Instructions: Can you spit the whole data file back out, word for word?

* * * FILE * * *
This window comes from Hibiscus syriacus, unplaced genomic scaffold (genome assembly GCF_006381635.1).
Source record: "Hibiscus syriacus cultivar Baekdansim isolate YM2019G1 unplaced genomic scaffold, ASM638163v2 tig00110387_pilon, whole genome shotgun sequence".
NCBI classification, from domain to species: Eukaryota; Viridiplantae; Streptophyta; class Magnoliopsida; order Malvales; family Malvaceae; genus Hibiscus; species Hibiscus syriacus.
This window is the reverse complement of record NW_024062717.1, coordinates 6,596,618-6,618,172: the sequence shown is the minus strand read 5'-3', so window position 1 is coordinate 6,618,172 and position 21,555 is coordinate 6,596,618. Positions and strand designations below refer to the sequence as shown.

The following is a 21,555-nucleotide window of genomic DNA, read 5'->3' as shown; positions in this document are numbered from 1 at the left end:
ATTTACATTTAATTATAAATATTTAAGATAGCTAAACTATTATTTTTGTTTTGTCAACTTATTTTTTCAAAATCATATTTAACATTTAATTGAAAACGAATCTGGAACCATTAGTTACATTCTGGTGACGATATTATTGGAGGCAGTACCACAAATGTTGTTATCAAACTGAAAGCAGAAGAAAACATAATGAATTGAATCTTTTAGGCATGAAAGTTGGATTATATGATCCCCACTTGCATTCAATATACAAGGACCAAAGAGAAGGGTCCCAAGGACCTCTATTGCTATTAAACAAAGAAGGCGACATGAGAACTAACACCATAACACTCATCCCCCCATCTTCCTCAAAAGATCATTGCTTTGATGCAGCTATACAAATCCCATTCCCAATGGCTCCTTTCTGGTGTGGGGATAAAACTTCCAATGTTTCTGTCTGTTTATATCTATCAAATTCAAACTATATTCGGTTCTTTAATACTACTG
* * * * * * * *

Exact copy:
This window comes from Hibiscus syriacus, unplaced genomic scaffold (genome assembly GCF_006381635.1).
Source record: "Hibiscus syriacus cultivar Baekdansim isolate YM2019G1 unplaced genomic scaffold, ASM638163v2 tig00110387_pilon, whole genome shotgun sequence".
NCBI classification, from domain to species: Eukaryota; Viridiplantae; Streptophyta; class Magnoliopsida; order Malvales; family Malvaceae; genus Hibiscus; species Hibiscus syriacus.
This window is the reverse complement of record NW_024062717.1, coordinates 6,596,618-6,618,172: the sequence shown is the minus strand read 5'-3', so window position 1 is coordinate 6,618,172 and position 21,555 is coordinate 6,596,618. Positions and strand designations below refer to the sequence as shown.

The following is a 21,555-nucleotide window of genomic DNA, read 5'->3' as shown; positions in this document are numbered from 1 at the left end:
ATTTACATTTAATTATAAATATTTAAGATAGCTAAACTATTATTTTTGTTTTGTCAACTTATTTTTTCAAAATCATATTTAACATTTAATTGAAAACGAATCTGGAACCATTAGTTACATTCTGGTGACGATATTATTGGAGGCAGTACCACAAATGTTGTTATCAAACTGAAAGCAGAAGAAAACATAATGAATTGAATCTTTTAGGCATGAAAGTTGGATTATATGATCCCCACTTGCATTCAATATACAAGGACCAAAGAGAAGGGTCCCAAGGACCTCTATTGCTATTAAACAAAGAAGGCGACATGAGAACTAACACCATAACACTCATCCCCCCATCTTCCTCAAAAGATCATTGCTTTGATGCAGCTATACAAATCCCATTCCCAATGGCTCCTTTCTGGTGTGGGGATAAAACTTCCAATGTTTCTGTCTGTTTATATCTATCAAATTCAAACTATATTCGGTTCTTTAATACTACTG